Yavapai College - Newsletter 1

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The Prescott Daily Courier | Prescott, Arizona

home : latest news : latest news August 20, 2014


12/3/2013 6:01:00 AM
Feds propose allowing wolves to roam in county
Final public hearing is today in Pinetop
Les Stukenberg/The Daily Courier
Tasai, one of the two Mexican gray wolves at the Heritage Park Zoological Sanctuary in Prescott.
Les Stukenberg/The Daily Courier
Tasai, one of the two Mexican gray wolves at the Heritage Park Zoological Sanctuary in Prescott.
Wolf comments due by Dec. 17
U.S. Fish and Wildlife Service is accepting public comments on its proposals through Tuesday, Dec. 17.

People can submit comments several ways:

• Submit written or verbal comments at today's meeting, which takes place at 6-8:30 p.m. at the Hon-Dah Conference Center, 777 Highway 260 about three miles outside of Pinetop. Registration for speakers ends at 5:45 p.m.

• Go online to regulations.gov and search for FWS-R2-ES-2013-0056 and FWS-HQ-ES-2013-0073, the docket numbers for the Mexican gray wolf rulemaking. Use the comment box or attach a Microsoft Word document if you need more room.

• Mail comments to Public Comments Processing, Attn: FWS-R2-ES-2013-0056 (and/or FWS-HQ-ES-2013-0073), Division of Policy and Directives Management, U.S. Fish and Wildlife Service, 4401 N. Fairfax Dr., MS 2042-PDM, Arlington, Va. 22203.

• Go online to fws.gov/southwest/es/mexicanwolf to find links to submit written comments. This site also contains information about the program and proposals.





Joanna Dodder Nellans
The Daily Courier


The U.S. Fish and Wildlife Service is proposing to allow endangered Mexican gray wolves to roam throughout more of Arizona and New Mexico, including Yavapai County, so they have enough room to thrive in the wilds.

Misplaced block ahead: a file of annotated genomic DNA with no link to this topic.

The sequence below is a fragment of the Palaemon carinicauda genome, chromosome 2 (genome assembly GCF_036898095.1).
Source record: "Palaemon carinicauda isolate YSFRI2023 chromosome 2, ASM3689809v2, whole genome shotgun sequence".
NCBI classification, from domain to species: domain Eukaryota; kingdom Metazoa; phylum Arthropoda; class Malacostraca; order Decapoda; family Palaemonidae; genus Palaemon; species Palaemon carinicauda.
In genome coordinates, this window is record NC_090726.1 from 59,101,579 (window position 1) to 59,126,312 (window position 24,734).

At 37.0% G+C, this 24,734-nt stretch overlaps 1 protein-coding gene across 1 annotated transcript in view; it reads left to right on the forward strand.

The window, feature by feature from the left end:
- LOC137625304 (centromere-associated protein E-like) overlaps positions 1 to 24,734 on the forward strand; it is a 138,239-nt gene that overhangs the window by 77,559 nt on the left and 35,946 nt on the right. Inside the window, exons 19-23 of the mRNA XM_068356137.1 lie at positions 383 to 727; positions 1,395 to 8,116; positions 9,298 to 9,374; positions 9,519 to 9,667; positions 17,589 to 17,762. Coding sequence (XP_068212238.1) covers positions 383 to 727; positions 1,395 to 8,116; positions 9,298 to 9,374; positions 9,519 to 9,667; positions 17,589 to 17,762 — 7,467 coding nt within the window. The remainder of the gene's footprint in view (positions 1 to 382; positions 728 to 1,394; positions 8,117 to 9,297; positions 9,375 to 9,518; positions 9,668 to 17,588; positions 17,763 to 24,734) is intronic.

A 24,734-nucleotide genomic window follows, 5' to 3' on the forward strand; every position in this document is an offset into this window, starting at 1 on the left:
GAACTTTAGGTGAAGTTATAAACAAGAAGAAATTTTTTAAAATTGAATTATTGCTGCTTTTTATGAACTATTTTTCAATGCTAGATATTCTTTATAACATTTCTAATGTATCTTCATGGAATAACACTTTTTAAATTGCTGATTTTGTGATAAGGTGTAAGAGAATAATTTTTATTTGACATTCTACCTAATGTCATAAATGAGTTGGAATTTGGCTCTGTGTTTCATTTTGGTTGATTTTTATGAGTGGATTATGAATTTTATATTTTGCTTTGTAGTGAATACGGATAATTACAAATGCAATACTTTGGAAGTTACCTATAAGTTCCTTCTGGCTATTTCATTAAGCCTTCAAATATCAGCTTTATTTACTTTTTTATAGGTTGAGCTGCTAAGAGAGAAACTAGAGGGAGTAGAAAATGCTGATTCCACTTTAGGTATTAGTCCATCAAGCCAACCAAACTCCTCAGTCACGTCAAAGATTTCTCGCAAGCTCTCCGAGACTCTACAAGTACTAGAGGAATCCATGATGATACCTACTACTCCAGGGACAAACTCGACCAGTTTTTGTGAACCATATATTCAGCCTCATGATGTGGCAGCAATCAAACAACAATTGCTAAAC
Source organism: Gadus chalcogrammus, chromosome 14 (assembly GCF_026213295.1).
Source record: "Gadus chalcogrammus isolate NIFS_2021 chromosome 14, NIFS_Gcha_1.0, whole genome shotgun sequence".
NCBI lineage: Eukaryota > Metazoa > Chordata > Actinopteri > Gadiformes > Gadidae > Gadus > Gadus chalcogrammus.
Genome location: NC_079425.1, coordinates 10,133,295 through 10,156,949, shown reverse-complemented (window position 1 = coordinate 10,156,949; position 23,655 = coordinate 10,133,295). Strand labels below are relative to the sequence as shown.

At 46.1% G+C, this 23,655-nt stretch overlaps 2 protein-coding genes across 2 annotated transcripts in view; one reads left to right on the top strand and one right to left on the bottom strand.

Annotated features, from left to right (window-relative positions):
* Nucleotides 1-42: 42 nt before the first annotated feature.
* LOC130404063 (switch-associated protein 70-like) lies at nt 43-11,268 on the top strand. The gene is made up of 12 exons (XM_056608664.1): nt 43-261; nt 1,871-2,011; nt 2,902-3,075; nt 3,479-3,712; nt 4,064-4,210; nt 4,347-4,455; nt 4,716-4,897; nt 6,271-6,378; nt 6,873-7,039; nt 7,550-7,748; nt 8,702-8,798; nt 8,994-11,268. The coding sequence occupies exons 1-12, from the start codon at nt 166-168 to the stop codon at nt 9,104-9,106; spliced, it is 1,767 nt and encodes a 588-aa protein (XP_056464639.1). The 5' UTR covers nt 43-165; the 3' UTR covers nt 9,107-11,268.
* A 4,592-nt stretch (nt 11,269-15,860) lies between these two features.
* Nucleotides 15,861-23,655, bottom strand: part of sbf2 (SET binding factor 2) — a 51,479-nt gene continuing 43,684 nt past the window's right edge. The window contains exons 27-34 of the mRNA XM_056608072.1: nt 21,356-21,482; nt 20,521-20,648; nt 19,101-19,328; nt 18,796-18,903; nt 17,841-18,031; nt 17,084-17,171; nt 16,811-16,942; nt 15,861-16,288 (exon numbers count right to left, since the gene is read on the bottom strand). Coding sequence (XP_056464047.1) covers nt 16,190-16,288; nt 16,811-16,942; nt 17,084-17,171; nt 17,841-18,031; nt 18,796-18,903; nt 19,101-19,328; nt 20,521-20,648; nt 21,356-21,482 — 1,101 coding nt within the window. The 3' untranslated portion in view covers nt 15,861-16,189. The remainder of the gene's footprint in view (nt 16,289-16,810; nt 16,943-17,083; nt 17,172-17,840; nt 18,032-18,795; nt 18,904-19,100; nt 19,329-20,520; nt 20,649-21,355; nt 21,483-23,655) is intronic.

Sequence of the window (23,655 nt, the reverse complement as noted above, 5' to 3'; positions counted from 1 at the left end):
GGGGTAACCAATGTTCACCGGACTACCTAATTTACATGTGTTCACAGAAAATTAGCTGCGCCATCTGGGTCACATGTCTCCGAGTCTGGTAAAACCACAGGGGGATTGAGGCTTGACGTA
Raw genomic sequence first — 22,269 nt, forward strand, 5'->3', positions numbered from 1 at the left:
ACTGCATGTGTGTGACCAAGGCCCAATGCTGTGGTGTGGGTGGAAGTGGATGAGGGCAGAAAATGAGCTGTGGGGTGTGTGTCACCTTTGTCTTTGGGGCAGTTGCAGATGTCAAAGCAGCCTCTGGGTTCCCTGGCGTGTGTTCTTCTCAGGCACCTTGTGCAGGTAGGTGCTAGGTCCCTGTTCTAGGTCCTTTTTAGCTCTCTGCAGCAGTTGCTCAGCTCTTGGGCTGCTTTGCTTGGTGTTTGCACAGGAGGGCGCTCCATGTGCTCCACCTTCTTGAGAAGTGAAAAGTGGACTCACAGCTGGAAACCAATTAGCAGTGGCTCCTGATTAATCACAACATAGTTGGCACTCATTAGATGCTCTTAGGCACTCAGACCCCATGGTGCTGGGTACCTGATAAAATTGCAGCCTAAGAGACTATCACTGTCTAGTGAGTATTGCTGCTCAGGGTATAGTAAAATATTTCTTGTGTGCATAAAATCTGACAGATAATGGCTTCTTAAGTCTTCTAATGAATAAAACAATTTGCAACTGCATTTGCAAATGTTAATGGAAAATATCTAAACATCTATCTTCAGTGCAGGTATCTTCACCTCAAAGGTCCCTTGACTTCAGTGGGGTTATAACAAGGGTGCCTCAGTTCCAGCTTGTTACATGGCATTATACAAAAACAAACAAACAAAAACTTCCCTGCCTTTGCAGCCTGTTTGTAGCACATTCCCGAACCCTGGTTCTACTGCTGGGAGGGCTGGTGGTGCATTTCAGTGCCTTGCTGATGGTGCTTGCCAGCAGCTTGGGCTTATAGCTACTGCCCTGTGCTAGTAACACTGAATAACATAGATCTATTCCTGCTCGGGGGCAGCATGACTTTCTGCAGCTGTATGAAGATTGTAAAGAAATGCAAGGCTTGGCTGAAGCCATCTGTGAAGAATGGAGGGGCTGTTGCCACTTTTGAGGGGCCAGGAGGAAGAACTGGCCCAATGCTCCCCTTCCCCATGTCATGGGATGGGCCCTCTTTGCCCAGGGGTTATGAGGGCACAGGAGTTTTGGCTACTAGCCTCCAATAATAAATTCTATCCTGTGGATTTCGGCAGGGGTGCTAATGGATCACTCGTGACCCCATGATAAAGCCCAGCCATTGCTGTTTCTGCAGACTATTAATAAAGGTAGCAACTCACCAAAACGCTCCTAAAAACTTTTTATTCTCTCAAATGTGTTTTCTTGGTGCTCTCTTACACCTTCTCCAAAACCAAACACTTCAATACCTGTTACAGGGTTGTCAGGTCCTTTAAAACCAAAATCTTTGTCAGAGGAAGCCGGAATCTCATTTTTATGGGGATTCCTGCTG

Currently the rarest wolf in the world is restricted to the Blue Range Wolf Recovery Area in east-central Arizona and west-central New Mexico. The proposal would allow them to roam into all of Arizona and New Mexico south of Interstate 40. New releases still would be restricted to the Blue Range Recovery Area.

"There's a benefit to restoring a complex assembly of species on the landscape," said Sherry Barrett, Mexican gray wolf recovery coordinator for the U.S. Fish and Wildlife Service. "Wolves are a unique part of the landscape, and it's important we restore the full assembly of wildlife back to the ecosystem."

This change is part of an August lawsuit settlement reached between the Fish and Wildlife Service and the Center for Biological Diversity. The settlement also stops the Fish and Wildlife Service plan to trap Mexican gray wolves that roam into the U.S. from Mexico.

The federal proposal would keep the Mexican gray wolf's designation as "non-essential experimental" so ranchers and wildlife officials could continue to kill them for killing livestock or trap them for roaming outside their designated range.

While the federal proposal would list the Mexican gray wolf as an endangered subspecies, it also would remove the other gray wolves from the list of endangered species.